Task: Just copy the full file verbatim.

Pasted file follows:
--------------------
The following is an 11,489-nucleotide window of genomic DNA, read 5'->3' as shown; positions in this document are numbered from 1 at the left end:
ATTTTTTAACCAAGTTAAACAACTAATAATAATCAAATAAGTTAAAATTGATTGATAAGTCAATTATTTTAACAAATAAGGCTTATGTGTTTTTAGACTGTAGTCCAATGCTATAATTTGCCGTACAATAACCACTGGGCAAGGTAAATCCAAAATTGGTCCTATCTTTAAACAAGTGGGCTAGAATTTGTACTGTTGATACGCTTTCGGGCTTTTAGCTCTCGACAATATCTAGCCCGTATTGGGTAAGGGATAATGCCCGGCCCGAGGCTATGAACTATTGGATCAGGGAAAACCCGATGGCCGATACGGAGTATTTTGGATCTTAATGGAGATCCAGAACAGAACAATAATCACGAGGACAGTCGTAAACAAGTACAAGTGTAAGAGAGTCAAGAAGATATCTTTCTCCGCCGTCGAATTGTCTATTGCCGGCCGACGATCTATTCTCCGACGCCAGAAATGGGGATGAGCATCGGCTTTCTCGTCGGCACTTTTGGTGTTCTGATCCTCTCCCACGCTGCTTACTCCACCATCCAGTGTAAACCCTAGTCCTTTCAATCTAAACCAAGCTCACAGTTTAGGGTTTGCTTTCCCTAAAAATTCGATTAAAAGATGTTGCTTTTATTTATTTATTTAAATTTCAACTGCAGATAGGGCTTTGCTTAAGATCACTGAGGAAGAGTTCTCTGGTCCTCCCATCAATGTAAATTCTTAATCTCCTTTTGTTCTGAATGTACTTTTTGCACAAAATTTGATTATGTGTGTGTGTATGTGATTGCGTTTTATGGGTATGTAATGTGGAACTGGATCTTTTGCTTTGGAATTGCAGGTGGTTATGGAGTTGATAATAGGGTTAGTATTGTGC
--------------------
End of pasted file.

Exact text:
The following is an 11,489-nucleotide window of genomic DNA, read 5'->3' as shown; positions in this document are numbered from 1 at the left end:
ATTTTTTAACCAAGTTAAACAACTAATAATAATCAAATAAGTTAAAATTGATTGATAAGTCAATTATTTTAACAAATAAGGCTTATGTGTTTTTAGACTGTAGTCCAATGCTATAATTTGCCGTACAATAACCACTGGGCAAGGTAAATCCAAAATTGGTCCTATCTTTAAACAAGTGGGCTAGAATTTGTACTGTTGATACGCTTTCGGGCTTTTAGCTCTCGACAATATCTAGCCCGTATTGGGTAAGGGATAATGCCCGGCCCGAGGCTATGAACTATTGGATCAGGGAAAACCCGATGGCCGATACGGAGTATTTTGGATCTTAATGGAGATCCAGAACAGAACAATAATCACGAGGACAGTCGTAAACAAGTACAAGTGTAAGAGAGTCAAGAAGATATCTTTCTCCGCCGTCGAATTGTCTATTGCCGGCCGACGATCTATTCTCCGACGCCAGAAATGGGGATGAGCATCGGCTTTCTCGTCGGCACTTTTGGTGTTCTGATCCTCTCCCACGCTGCTTACTCCACCATCCAGTGTAAACCCTAGTCCTTTCAATCTAAACCAAGCTCACAGTTTAGGGTTTGCTTTCCCTAAAAATTCGATTAAAAGATGTTGCTTTTATTTATTTATTTAAATTTCAACTGCAGATAGGGCTTTGCTTAAGATCACTGAGGAAGAGTTCTCTGGTCCTCCCATCAATGTAAATTCTTAATCTCCTTTTGTTCTGAATGTACTTTTTGCACAAAATTTGATTATGTGTGTGTGTATGTGATTGCGTTTTATGGGTATGTAATGTGGAACTGGATCTTTTGCTTTGGAATTGCAGGTGGTTATGGAGTTGATAATAGGGTTAGTATTGTGC